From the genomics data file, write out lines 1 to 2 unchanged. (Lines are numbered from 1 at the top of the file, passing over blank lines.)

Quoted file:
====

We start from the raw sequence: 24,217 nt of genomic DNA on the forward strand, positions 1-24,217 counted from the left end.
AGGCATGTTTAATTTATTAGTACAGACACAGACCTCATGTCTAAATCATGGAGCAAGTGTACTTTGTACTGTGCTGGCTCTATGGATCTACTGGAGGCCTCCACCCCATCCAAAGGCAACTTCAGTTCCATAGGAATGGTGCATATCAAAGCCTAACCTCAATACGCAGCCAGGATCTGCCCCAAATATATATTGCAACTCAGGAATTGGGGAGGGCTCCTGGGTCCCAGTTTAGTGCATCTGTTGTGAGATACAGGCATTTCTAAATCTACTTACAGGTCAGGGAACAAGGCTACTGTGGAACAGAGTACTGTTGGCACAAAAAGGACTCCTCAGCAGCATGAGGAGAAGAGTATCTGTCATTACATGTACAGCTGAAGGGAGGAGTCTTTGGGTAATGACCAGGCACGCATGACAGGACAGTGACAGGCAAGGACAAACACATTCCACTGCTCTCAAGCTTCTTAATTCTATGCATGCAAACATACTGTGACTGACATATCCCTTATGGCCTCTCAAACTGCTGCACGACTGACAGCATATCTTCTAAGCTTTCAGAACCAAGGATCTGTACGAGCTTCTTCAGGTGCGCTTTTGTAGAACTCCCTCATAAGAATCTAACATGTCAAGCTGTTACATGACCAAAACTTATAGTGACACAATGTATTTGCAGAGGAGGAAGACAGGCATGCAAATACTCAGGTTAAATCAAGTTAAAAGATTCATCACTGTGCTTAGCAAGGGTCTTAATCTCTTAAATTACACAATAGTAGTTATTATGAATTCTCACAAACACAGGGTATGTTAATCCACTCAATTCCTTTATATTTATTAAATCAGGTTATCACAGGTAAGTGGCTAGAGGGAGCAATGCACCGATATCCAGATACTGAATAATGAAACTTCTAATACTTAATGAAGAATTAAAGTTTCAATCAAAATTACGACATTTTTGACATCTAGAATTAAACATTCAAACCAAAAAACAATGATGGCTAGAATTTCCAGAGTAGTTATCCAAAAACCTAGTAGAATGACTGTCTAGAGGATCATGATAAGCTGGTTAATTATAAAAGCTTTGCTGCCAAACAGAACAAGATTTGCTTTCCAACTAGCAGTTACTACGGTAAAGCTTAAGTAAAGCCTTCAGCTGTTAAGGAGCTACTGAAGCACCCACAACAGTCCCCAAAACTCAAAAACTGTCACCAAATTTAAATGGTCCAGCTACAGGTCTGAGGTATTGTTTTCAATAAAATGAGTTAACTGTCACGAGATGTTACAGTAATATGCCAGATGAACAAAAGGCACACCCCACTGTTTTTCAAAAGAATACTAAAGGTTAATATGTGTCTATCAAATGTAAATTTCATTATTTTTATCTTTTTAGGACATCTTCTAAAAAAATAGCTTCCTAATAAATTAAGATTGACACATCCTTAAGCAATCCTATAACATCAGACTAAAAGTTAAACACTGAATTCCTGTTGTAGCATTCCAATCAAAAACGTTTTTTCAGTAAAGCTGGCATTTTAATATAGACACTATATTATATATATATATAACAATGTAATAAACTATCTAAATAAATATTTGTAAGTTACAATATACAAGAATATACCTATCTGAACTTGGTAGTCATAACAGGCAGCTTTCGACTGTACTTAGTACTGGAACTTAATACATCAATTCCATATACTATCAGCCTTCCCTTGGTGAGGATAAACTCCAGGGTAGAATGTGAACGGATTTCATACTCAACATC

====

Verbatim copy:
We start from the raw sequence: 24,217 nt of genomic DNA on the forward strand, positions 1-24,217 counted from the left end.
AGGCATGTTTAATTTATTAGTACAGACACAGACCTCATGTCTAAATCATGGAGCAAGTGTACTTTGTACTGTGCTGGCTCTATGGATCTACTGGAGGCCTCCACCCCATCCAAAGGCAACTTCAGTTCCATAGGAATGGTGCATATCAAAGCCTAACCTCAATACGCAGCCAGGATCTGCCCCAAATATATATTGCAACTCAGGAATTGGGGAGGGCTCCTGGGTCCCAGTTTAGTGCATCTGTTGTGAGATACAGGCATTTCTAAATCTACTTACAGGTCAGGGAACAAGGCTACTGTGGAACAGAGTACTGTTGGCACAAAAAGGACTCCTCAGCAGCATGAGGAGAAGAGTATCTGTCATTACATGTACAGCTGAAGGGAGGAGTCTTTGGGTAATGACCAGGCACGCATGACAGGACAGTGACAGGCAAGGACAAACACATTCCACTGCTCTCAAGCTTCTTAATTCTATGCATGCAAACATACTGTGACTGACATATCCCTTATGGCCTCTCAAACTGCTGCACGACTGACAGCATATCTTCTAAGCTTTCAGAACCAAGGATCTGTACGAGCTTCTTCAGGTGCGCTTTTGTAGAACTCCCTCATAAGAATCTAACATGTCAAGCTGTTACATGACCAAAACTTATAGTGACACAATGTATTTGCAGAGGAGGAAGACAGGCATGCAAATACTCAGGTTAAATCAAGTTAAAAGATTCATCACTGTGCTTAGCAAGGGTCTTAATCTCTTAAATTACACAATAGTAGTTATTATGAATTCTCACAAACACAGGGTATGTTAATCCACTCAATTCCTTTATATTTATTAAATCAGGTTATCACAGGTAAGTGGCTAGAGGGAGCAATGCACCGATATCCAGATACTGAATAATGAAACTTCTAATACTTAATGAAGAATTAAAGTTTCAATCAAAATTACGACATTTTTGACATCTAGAATTAAACATTCAAACCAAAAAACAATGATGGCTAGAATTTCCAGAGTAGTTATCCAAAAACCTAGTAGAATGACTGTCTAGAGGATCATGATAAGCTGGTTAATTATAAAAGCTTTGCTGCCAAACAGAACAAGATTTGCTTTCCAACTAGCAGTTACTACGGTAAAGCTTAAGTAAAGCCTTCAGCTGTTAAGGAGCTACTGAAGCACCCACAACAGTCCCCAAAACTCAAAAACTGTCACCAAATTTAAATGGTCCAGCTACAGGTCTGAGGTATTGTTTTCAATAAAATGAGTTAACTGTCACGAGATGTTACAGTAATATGCCAGATGAACAAAAGGCACACCCCACTGTTTTTCAAAAGAATACTAAAGGTTAATATGTGTCTATCAAATGTAAATTTCATTATTTTTATCTTTTTAGGACATCTTCTAAAAAAATAGCTTCCTAATAAATTAAGATTGACACATCCTTAAGCAATCCTATAACATCAGACTAAAAGTTAAACACTGAATTCCTGTTGTAGCATTCCAATCAAAAACGTTTTTTCAGTAAAGCTGGCATTTTAATATAGACACTATATTATATATATATATAACAATGTAATAAACTATCTAAATAAATATTTGTAAGTTACAATATACAAGAATATACCTATCTGAACTTGGTAGTCATAACAGGCAGCTTTCGACTGTACTTAGTACTGGAACTTAATACATCAATTCCATATACTATCAGCCTTCCCTTGGTGAGGATAAACTCCAGGGTAGAATGTGAACGGATTTCATACTCAACATC